The fog of government: What to do about bureaucratic overlap
The Government Accountability Office just released a blockbuster report that may yet drive bureaucratic reform to the top of the budget-cutting agenda. The 345-page report is as dry as toast, but might just be the document to drive a real overhaul of the federal bureaucracy and produce a government that works better and costs less.
The report offers the first comprehensive analysis of the duplication and overlap across the federal budget I have ever seen. It's all been anecdotal up to this point, but GAO has the data: 80 programs for economic development; 100 programs for surface transportation; 7 departments and agencies working on U.S.-Mexican border water quality and 20 involved in managing federal cars, trucks and airplanes; two dozen presidential appointees running programs to prevent bioterrorism; the FBI and Bureau of Alcohol, Tobacco, Firearms and Explosives still working in separate silos on controlling explosives; 15 agencies assigned to food safety; 44 programs for employment and training programs; 54 programs for financial literacy; 82 programs for teacher quality; and 18 for food assistance. The list goes on and on.
"This report will make us look like jackasses," Sen. Tom Coburn (R-Okla) said in advance of the release. He was right. Working in their own antiquated silos, Congress has created a mess. Obama was undeniably funny in joking about salmon regulation in his State of the Union address, still the GAO report is anything but a joke. GAO didn't assign a total cost to the silliness, but it's got to be huge.
The duplication and overlap cost more than money. No wonder citizens are often confused about who's in charge, and who can be held accountable for what goes right or wrong. Presidential appointees are rarely fired for their role in major meltdowns such as last summer's egg recall; agencies are rarely disciplined or stripped of their responsibilities; and budgets are never cut.
So how did all this overlap come about in the first place? Turning back to Obama's salmon joke, all streams lead to Capitol Hill and the longstanding effort to take credit for launching new agencies and programs dealing with the problem du jour. Want some real duplication and overlap, not to mention antiquated organizations? Look at the congressional committee structure and the constant flow of lobbying money to prized slices of the budget.
Presidents are part of the problem too. Every program is assigned its own leaders and management layers. Presidents have never been more distant from the bottom of government where the goods are delivered; and, what's more, they have never had a political appointee they couldn't defend, even though the average appointee stays just 18 to 24 months.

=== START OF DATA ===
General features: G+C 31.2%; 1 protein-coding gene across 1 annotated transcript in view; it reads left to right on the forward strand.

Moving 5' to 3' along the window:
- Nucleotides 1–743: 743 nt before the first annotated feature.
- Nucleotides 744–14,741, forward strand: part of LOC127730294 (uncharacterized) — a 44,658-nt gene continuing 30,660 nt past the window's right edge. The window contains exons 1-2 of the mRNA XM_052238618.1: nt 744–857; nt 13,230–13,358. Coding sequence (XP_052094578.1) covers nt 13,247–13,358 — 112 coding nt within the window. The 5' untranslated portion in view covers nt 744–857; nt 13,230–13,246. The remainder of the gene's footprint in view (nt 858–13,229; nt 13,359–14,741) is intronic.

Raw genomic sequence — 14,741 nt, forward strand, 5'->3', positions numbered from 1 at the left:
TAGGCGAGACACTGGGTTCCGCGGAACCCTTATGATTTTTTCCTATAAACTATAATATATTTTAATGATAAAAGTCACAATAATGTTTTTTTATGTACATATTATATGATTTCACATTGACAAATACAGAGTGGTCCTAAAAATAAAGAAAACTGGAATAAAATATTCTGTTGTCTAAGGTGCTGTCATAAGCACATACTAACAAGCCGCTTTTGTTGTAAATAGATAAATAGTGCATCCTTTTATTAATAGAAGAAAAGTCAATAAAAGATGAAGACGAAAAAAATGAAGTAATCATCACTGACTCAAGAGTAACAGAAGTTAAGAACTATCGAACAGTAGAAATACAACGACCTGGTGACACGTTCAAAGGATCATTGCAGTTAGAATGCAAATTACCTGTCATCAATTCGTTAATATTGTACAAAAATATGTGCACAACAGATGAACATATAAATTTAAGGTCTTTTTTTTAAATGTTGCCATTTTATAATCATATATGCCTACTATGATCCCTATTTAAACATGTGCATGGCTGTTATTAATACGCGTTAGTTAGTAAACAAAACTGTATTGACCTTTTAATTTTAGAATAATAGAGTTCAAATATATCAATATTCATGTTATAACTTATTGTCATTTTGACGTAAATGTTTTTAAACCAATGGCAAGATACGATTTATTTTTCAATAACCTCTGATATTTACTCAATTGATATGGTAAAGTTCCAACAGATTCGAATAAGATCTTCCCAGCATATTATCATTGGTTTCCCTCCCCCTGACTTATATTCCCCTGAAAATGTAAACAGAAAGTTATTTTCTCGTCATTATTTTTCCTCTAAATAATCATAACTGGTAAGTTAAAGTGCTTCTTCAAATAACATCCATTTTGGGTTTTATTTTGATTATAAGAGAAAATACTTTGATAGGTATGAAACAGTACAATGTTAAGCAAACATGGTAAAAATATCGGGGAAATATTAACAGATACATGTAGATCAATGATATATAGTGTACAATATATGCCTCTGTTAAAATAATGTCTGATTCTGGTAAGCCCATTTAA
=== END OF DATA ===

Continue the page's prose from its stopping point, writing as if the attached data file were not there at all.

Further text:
Presidents have it wrong. Leadership isn't about the number of leaders who serve you. It is about clarity. War fighters constantly worry about the fog of war, but presidents operate in a fog of management where more leaders equals less leadership.
Congress may be the Constitution's confusers-in-chief, but presidents are supposed to faithfully execute the laws. As the Constitution's administrators-in-chief, they're the ones who are supposed to do the heavy lifting on making government work.
Every president since World War II has promised a government that works--Jimmy Carter even promised a government as good as the people. But it hasn't quite worked out that way. Except for Vice President Al Gore who stuck with his reinventing government for a solid eight years, most presidents have been too timid to take on the big-ticket issues.
Unfortunately, bureaucratic reform is the classic MEGO issue--my eyes glaze over. No one gets reelected for streamlining the bureaucracy, pushing resources and workers down to the bottom, or cutting the contract workforce down to size.
That's all beginning to change as budget hawks and doves alike see real savings through reform. It's high time. We've known for decades that this kind of diffusion costs money, if only through the wasteful administrative costs embedded in each duplicative program. We've also known that citizens are frustrated--how many phone calls do they need just to find the right program?
Obama promised an overhaul in last month's State of the Union Address, but he still doesn't get it. Treating the overlap is no doubt important and a big money saver, but it's only the symptom of a much larger problem.
Instead of defining overhaul as a few quick hits, perhaps it's time for Obama to visit the White House garage for a tutorial on what overhaul actually means--I rather suspect he has never done one. Webster's Dictionary defines it as "to renovate, remake, revise or renew thoroughly."
Congress and Obama should get moving--bureaucratic reform might just be the issue that prevents the shutdown now scheduled for the end of the month. By my own back-of-the-envelope calculation, we're talking about $1 trillion in potential savings. That ain't chicken feed, though Congress and Obama would be hard pressed to find out just which federal programs monitor that. Obama has to take the lead. Congress simply cannot do it on its own--that's how we got in this mess in the first place.
March 3, 2011; 9:22 AM ET |
Federal government leadership
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